In order for plot to function, it not only needs the basic concepts from the previous chapters, but the following components as well: astonishment, reversal (or peripeteia), recognition, and suffering.
Astonishment refers to a tragedy's ability to inspire 'fear and pity.' Both fear and pity are elicited from an audience when the events come by surprise, but not by chance. The surprise that drives the tragedy must feel like it is part of a grander design.
Reversal is the change by which the main action of the story comes full-circle -- for example, In Oedipus, the messenger who comes to free Oedipus from his fears of his mother produces the opposite effect with his news.
Recognition is the change from ignorance to knowledge, usually involving people coming to understand the identities of one another or discovering whether a person 'has done a thing or not.' The best forms of recognition are linked with a reversal (as in Oedipus) and, in tandem, will produce pity and fear from the audience.
Suffering is a destructive or painful action, which is often the result of a reversal or recognition. Aristotle points out that a 'simple' plot omits a reversal or recognition, but a 'complex plot has one or the other - or both, if it is truly transcendent. All tragedies, however, depend on suffering as part of its attempt to elicit pity and fear from the audience.
Finally, Aristotle points out the structural parts of a tragedy (or 'quantitative' parts, as he calls them). These are the prologue, episode, exode, and choric song.
The prologue is the part of the tragedy which precedes the first undivided utterance of the chorus. The episode is the part of the tragedy between choral songs, and the exode is the first part of a tragedy with no choric song after it.
Three key concepts are introduced in this section - reversal, recognition, and catharsis (though Aristotle refers to the last as 'purgation.') A simple tragedy will have none of these elements (or a perfunctory catharsis), but a complex tragedy will use reversal and recognition to achieve catharsis.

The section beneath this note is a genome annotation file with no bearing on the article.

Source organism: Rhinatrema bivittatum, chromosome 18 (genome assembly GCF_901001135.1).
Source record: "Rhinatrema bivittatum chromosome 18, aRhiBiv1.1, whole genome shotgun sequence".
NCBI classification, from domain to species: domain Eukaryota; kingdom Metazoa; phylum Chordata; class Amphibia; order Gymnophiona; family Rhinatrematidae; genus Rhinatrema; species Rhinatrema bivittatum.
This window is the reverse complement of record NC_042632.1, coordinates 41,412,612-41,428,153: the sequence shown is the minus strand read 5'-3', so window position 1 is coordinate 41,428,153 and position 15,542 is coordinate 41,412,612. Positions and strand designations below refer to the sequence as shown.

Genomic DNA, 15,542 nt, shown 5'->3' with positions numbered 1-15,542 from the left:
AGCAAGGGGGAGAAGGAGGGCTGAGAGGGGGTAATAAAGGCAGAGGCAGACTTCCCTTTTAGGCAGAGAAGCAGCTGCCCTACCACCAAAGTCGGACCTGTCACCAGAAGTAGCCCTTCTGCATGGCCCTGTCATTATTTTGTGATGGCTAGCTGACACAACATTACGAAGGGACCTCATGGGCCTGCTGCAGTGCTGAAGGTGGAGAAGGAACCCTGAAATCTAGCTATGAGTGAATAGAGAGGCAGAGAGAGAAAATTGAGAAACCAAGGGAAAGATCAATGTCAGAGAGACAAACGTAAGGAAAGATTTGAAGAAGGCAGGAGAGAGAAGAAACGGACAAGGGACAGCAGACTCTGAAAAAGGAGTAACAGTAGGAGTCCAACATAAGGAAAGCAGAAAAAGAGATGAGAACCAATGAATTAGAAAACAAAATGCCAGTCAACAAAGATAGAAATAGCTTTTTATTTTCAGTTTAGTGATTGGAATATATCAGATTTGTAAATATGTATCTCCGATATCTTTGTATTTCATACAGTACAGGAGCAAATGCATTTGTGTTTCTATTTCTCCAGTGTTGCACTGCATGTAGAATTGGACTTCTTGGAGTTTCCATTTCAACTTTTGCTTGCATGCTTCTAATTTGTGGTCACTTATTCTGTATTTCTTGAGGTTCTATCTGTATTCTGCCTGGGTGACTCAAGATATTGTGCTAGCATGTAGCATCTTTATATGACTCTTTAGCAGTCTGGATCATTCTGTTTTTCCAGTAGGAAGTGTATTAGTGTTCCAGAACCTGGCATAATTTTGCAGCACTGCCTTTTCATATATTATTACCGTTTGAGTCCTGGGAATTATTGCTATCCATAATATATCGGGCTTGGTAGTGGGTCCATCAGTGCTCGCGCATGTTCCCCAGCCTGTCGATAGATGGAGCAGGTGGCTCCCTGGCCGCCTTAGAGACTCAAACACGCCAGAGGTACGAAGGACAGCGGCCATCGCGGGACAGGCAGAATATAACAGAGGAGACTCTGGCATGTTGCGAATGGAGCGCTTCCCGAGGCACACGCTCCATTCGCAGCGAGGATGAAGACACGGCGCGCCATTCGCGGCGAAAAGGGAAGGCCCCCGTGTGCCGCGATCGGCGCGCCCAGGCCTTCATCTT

Reversal works in tandem with a story's spine or center to ensure that the hero comes full circle. Oedipus is the best example of a hero who encounters such a reversal -- he hears news that his fears have been allayed, the mystery solved, and then in the course of enjoying this relief and hearing the news, he realizes that it in fact implicates him.
Often, recognition is a tool to achieve this reversal or a byproduct of it -- in this case, Oedipus recognizes the true identity of his father and mother, the nature of his own crimes, and the accuracy of the prophecy. In one swift blow, Oedipus has come full circle and is now the victim of his own search for justice and truth.
The concept of suffering is slightly misleading in that it does not refer simply to a character's endurance of physical and emotional pain. In order to truly produce catharsis - the commingling of fear and pity in an audience - the suffering must be a consequence of reversal or recognition. And indeed, the more surprising the reversal or recognition - as in the case of Oedipus - the more the audience will themselves suffer empathetically, realizing that they too have been ambushed by the causal chain of the plot. Even as 'objective' observers, audience members too are flawed - and thus learn from the tragic hero's fate.
Catharsis, then, is pity for the hero, and fear that his fate could befall us. While pity is the result of any combination of reversal and recognition, fear can only be a product of reversal and recognition crafted into a surprising ending to the plot. And indeed, the absolute pinnacle of tragedy comes when surprise, reversal, recognition, and suffering are united around the core spine of the story in a swift blow to the audience at the end of the third act.